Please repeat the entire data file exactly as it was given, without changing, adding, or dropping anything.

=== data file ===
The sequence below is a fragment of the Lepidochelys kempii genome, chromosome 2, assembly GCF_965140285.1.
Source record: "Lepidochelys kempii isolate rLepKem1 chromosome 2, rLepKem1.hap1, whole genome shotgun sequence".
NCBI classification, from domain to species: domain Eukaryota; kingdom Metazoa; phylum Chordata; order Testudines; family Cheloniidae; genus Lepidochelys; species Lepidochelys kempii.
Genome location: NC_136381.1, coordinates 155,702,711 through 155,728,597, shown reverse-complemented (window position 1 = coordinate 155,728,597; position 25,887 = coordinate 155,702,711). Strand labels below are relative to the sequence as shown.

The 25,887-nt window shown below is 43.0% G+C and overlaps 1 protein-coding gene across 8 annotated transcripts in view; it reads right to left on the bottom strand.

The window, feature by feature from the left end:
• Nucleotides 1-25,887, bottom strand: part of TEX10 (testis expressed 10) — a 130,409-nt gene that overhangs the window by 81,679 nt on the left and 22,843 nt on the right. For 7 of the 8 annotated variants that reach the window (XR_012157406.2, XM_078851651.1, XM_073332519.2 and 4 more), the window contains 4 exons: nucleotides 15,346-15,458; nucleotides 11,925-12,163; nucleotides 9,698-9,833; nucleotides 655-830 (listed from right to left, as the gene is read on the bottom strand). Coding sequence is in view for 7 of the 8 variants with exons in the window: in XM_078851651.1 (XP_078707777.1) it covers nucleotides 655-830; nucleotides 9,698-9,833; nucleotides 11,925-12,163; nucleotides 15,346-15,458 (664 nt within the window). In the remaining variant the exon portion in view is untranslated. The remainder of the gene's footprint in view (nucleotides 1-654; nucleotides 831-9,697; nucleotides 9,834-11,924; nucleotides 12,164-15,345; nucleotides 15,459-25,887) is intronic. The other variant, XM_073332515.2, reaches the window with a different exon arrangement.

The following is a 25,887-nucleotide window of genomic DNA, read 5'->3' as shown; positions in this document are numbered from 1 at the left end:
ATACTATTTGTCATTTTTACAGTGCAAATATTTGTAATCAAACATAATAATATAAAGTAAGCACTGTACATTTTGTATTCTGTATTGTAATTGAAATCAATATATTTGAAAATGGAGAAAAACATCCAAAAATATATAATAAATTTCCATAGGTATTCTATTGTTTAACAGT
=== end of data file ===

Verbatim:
The sequence below is a fragment of the Lepidochelys kempii genome, chromosome 2, assembly GCF_965140285.1.
Source record: "Lepidochelys kempii isolate rLepKem1 chromosome 2, rLepKem1.hap1, whole genome shotgun sequence".
NCBI classification, from domain to species: domain Eukaryota; kingdom Metazoa; phylum Chordata; order Testudines; family Cheloniidae; genus Lepidochelys; species Lepidochelys kempii.
Genome location: NC_136381.1, coordinates 155,702,711 through 155,728,597, shown reverse-complemented (window position 1 = coordinate 155,728,597; position 25,887 = coordinate 155,702,711). Strand labels below are relative to the sequence as shown.

The 25,887-nt window shown below is 43.0% G+C and overlaps 1 protein-coding gene across 8 annotated transcripts in view; it reads right to left on the bottom strand.

The window, feature by feature from the left end:
• Nucleotides 1-25,887, bottom strand: part of TEX10 (testis expressed 10) — a 130,409-nt gene that overhangs the window by 81,679 nt on the left and 22,843 nt on the right. For 7 of the 8 annotated variants that reach the window (XR_012157406.2, XM_078851651.1, XM_073332519.2 and 4 more), the window contains 4 exons: nucleotides 15,346-15,458; nucleotides 11,925-12,163; nucleotides 9,698-9,833; nucleotides 655-830 (listed from right to left, as the gene is read on the bottom strand). Coding sequence is in view for 7 of the 8 variants with exons in the window: in XM_078851651.1 (XP_078707777.1) it covers nucleotides 655-830; nucleotides 9,698-9,833; nucleotides 11,925-12,163; nucleotides 15,346-15,458 (664 nt within the window). In the remaining variant the exon portion in view is untranslated. The remainder of the gene's footprint in view (nucleotides 1-654; nucleotides 831-9,697; nucleotides 9,834-11,924; nucleotides 12,164-15,345; nucleotides 15,459-25,887) is intronic. The other variant, XM_073332515.2, reaches the window with a different exon arrangement.

The following is a 25,887-nucleotide window of genomic DNA, read 5'->3' as shown; positions in this document are numbered from 1 at the left end:
ATACTATTTGTCATTTTTACAGTGCAAATATTTGTAATCAAACATAATAATATAAAGTAAGCACTGTACATTTTGTATTCTGTATTGTAATTGAAATCAATATATTTGAAAATGGAGAAAAACATCCAAAAATATATAATAAATTTCCATAGGTATTCTATTGTTTAACAGT